Review by Eugene Tay
The Deceased is a speakeasy bar that is not for the faint of heart. Typhoid Mary greets guests from a wheelchair at the base of a long flight of stairs, and depending on how diligent the bar owner is in lighting up a kemenyan* that day, Typhoid Mary can be an unwitting host to wandering spirits. On my second visit as I was walking up the stairs, I swear honest to goodness, the wheelchair creaked as if the mannequin moved under its own weight. I sensed something in the narrow staircase with me that wasn’t there the day before.
*Kemenyan are incense cups that are burnt as offerings after sunset to appease spirits. Kemenyan incense is not the same as the "yang" incense that is used as offerings to deities of higher realm. The kemenyan is more suitable to appease beings from the "yin" world.
I dashed up the stairs in dim light and hoped that unlike in horror movies nothing will reach out to grab my leg. I made it to the door safely and stepped into the bar where I’m safe amongst the living. I told the owner Steve about what I had encountered and he said he knew about it and that the stairs, a place constantly shrouded in darkness, is a popular spot for spirits to linger. The bar was crowded that evening and he hadn’t had the time to light a kemenyan yet.
The deco of the bar has an asian horror theme, complete with funeral regalia, paper dolls, and hanging heads. The back of the bar is an authentic floor-to-ceiling wooden chinese medicine cabinet that was once used to store herbs. Steve put the furniture together from pieces of old wood he salvaged from the original place; some were almost a hundred years old. The place had been a disused upper floor unit in a colonial era building that was too dilapidated for normal businesses but perfect for an establishment like The Deceased. Rent is cheap, which allowed the establishment to operate profitably even with the limited seating capacity and niche customer base.
“Some nights, especially weekends, it can get crazy packed,” said Steve, the founder and the creative brain behind the signature cocktails. “Large crowd can ruin the ambiance so we rather keep the numbers low so that customers can enjoy the place.”
The drinks were named after Asian occult practices and popular legends. The first drink I had was the Pontianak which came with a horrifying face mask and a straw sticking out of her mouth. Supposedly, the drink has a frangipani scent but I couldn’t taste or smell any of it. I finished the drink in a single drag and felt rather underwhelmed. The next cocktail I tried was the Da Xiao Ren, one of the bar’s popular drink with the working crowd.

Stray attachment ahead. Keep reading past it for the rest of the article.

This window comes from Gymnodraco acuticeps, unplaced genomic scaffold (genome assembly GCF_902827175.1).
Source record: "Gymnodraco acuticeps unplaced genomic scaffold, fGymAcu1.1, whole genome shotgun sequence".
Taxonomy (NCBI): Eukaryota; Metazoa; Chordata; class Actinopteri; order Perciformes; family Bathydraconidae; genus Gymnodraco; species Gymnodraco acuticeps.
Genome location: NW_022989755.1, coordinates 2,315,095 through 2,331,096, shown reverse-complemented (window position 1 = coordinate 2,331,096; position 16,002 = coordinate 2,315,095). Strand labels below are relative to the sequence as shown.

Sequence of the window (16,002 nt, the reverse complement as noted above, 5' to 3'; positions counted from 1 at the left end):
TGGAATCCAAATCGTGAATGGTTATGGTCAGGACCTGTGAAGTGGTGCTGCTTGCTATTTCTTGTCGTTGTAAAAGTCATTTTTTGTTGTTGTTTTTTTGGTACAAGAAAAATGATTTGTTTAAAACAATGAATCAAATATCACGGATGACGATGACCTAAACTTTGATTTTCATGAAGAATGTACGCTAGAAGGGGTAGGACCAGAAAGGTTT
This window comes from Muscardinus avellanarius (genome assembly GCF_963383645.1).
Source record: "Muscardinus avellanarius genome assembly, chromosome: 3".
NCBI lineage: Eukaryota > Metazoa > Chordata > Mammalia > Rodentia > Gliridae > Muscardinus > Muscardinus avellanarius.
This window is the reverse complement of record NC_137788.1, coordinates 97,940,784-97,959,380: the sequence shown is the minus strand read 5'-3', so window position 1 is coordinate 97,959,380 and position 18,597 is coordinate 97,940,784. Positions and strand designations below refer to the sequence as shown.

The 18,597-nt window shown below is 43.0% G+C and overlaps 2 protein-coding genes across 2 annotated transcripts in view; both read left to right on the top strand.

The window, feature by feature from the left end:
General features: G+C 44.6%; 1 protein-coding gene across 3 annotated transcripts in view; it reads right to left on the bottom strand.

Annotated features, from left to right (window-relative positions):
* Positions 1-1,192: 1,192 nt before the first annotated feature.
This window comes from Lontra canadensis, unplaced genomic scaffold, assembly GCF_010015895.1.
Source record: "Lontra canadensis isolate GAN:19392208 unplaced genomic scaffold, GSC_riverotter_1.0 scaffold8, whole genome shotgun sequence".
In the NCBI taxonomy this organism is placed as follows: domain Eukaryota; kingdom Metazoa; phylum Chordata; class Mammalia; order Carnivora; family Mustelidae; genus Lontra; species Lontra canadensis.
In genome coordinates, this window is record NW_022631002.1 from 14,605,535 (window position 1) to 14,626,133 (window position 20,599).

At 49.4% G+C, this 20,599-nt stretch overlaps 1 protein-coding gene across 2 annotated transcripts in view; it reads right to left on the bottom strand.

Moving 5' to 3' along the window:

Office ladies would come here after work to order this drink because it’s their way of letting off steam and getting back at someone in office who had pissed them off,” said Steve.
The Da Xiao Ren is a popular Chinese occult belief that you can hurt your enemies by casting a spell on a straw effigy and hitting it with a wooden slipper. This practice was popular in Hong Kong, Malaysia, and Singapore from the old days up to the 90's.
While it is unlikely that buying the drink and hitting the straw effigy will have any effect on anyone, it does provide a good outlet for one’s imagination. The Da Xiao Ren was a much more refreshing drink compared to the Pontianak. It’s slightly sour and bubbly with a hint of gin. This one hit the spot for me.
The next day I went back to the bar again and this time I gave the bartender the creative freedom to make me a drink that's off the menu. He made a modified Billionaire served in a skull shaped glass lit eerily from the bottom. That was some strong shit!
Somewhere between my first drink and last, were a series of shots. There was one special drink served in a tiny metallic cup that looked like a miniature joss-stick urn. After taking of shot of that drink I had to chase a line of white powdery substance with a straw that looked suspiciously illicit. My fear of ending the night like Mia Wallace in Pulp Fiction was pleasantly dashed when I learned it was only lime powder.
My overall experience at The Deceased has been out of this world. The staff working behind the bar and on the floor were very friendly. In just two nights, we forged a friendship that felt like a lifetime. I guess people who believe in the supernatural are more appreciative of life and the living.
I had a great time exchanging stories with Steve. He told me about the haunted places he visited but till date he hasn’t seen any ghosts with his own eyes.
“What about this bar? Is this place haunted?” I asked.
“There are spirits here. If you are sensitive you can feel them. But they never harm anyone or tried to chase us away,” Steve said.
“Even Typhoid Mary?”
“She’s just lonely. If you are respectful of her, she won’t disturb you.”
“I think she doesn’t like me very much.”
“Later on your way out you try talking to her lah,” Steve laughed.
As I made my way out of the bar and down the stairs, even in my near drunkard state I could feel the presence from Typhoid Mary radiating; she was in her wheelchair waiting for me.
I squeezed past her, trying my best to put as much space between us, and pressed the door release button, but for some reason the door wouldn’t budge. The wheelchair started creaking again. I tried the button over and over but the damned door wouldn’t unlock. The hair on the back of my neck stood as I imagined the mannequin slowly getting out of the wheelchair.
“Mary, Mary, please ah don’t disturb me, maybe next time I take you home, tonight is no good for me,” I muttered under my breath.
Thankfully the door buzzed open and I stumbled out into the streets, momentarily blinded by the bright lights. The metal door clicked shut behind me and I thought I heard a woman’s voice whispered, “see you.”
See more pictures, get the address, make a reservation via The Deceased Facebook page.
Eugene Tay is a retired paranormal investigator and the author of the book Supernatural Confessions.